The Theatines were a religious order founded in Rome in 1525, devoted to strict austerity in an attempt to reform the Catholic Church from within as a counter to its then rampant corruption. Vittorio Amadeo Barralis was a Theatine of the late 17th century, and Professor Scott highlights a very rare private worship handbook he wrote Anotomia sacra per la novena della Santa Sindon con una corona composta daffetti sopra li principali misterii della passione, opera spirituale , published in Turin in 1685. This provides insights on devotional practices surrounding the Shroud at that time, including the use of the corona di Cristo and it seems to have influenced the architect Guarino Guarini in his creation of the Royal or Guarini Chapel completed in 1694.

John Beldon Scott Guarino Guarinis Invention of the Passion Capitals in the Chapel of the Holy Shroud, Turin, Journal of the Society of Architectural Historians, December 1995, pp.418-455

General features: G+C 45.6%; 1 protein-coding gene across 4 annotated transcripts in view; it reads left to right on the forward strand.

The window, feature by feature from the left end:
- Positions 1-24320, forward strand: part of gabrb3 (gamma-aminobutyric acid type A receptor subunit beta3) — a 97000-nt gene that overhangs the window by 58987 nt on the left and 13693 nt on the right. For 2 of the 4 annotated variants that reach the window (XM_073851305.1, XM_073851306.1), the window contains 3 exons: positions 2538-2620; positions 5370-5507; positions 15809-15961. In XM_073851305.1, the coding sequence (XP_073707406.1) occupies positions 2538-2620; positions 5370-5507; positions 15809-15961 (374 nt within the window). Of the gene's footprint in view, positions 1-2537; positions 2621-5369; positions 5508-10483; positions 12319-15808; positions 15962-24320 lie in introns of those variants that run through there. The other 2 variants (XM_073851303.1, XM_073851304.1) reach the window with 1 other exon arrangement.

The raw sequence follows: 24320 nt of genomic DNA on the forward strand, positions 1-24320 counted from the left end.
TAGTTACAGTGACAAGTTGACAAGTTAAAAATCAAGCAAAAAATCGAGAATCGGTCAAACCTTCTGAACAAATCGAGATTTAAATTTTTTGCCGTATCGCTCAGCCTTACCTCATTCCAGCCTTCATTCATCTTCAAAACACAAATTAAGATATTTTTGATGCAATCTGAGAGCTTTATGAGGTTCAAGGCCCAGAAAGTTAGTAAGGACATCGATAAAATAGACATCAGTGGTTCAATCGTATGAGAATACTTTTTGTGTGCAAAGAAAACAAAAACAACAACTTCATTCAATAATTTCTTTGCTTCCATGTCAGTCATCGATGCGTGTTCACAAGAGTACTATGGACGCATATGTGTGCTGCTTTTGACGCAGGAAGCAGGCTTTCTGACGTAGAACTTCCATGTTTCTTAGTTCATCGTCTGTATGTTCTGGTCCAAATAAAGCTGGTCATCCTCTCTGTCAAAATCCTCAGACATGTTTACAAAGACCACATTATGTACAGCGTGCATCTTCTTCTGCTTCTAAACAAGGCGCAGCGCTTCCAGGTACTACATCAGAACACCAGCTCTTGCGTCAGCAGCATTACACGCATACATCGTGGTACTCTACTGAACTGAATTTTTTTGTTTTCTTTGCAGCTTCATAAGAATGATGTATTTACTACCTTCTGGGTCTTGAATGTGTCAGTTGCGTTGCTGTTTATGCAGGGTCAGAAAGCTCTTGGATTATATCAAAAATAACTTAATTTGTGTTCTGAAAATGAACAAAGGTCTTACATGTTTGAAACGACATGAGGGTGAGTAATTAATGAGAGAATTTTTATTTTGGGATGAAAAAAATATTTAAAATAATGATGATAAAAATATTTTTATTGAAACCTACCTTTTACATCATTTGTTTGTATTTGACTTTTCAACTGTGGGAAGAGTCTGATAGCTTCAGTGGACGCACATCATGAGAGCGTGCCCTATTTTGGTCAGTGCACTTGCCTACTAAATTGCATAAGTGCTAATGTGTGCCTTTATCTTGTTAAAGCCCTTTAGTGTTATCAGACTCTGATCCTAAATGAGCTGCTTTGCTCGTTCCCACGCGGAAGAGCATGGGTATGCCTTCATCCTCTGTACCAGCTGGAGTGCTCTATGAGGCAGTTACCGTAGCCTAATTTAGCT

Discusses some of the symbolism which Guarini injected into architectural details of the Shroud chapel he designed. Again superbly illustrated, and full of fascinating background historical information.

Finally a most welcome new publication:

Il Telo, Giornale Italiano di Sindonologia, Via del Collegio Romano 3 - 00186, Rome

Published every two months, this is a most lavish, colourful and welcome newcomer to the Shroud journal  scene, produced to A4 page size with full colour throughout its 24 pages. The May-June issue included several superb photos of Pope John Paul IIs visit to Turin, of which but one example is reproduced on the cover of this Newsletter. The Editor is Alberto di Giglio.

Frustratingly, the three tier subscription rates system is difficult to understand even with an Italian dictionary, the lowest amount quoted for six issues 35,000 lire, the highest 150,000.  And nothing is said about overseas subscriptions.

But even for those without Italian, the photos alone should be worth it! It would be amazing if the present quality can be sustained. For further information the fax number is 39 6 8548536. The email number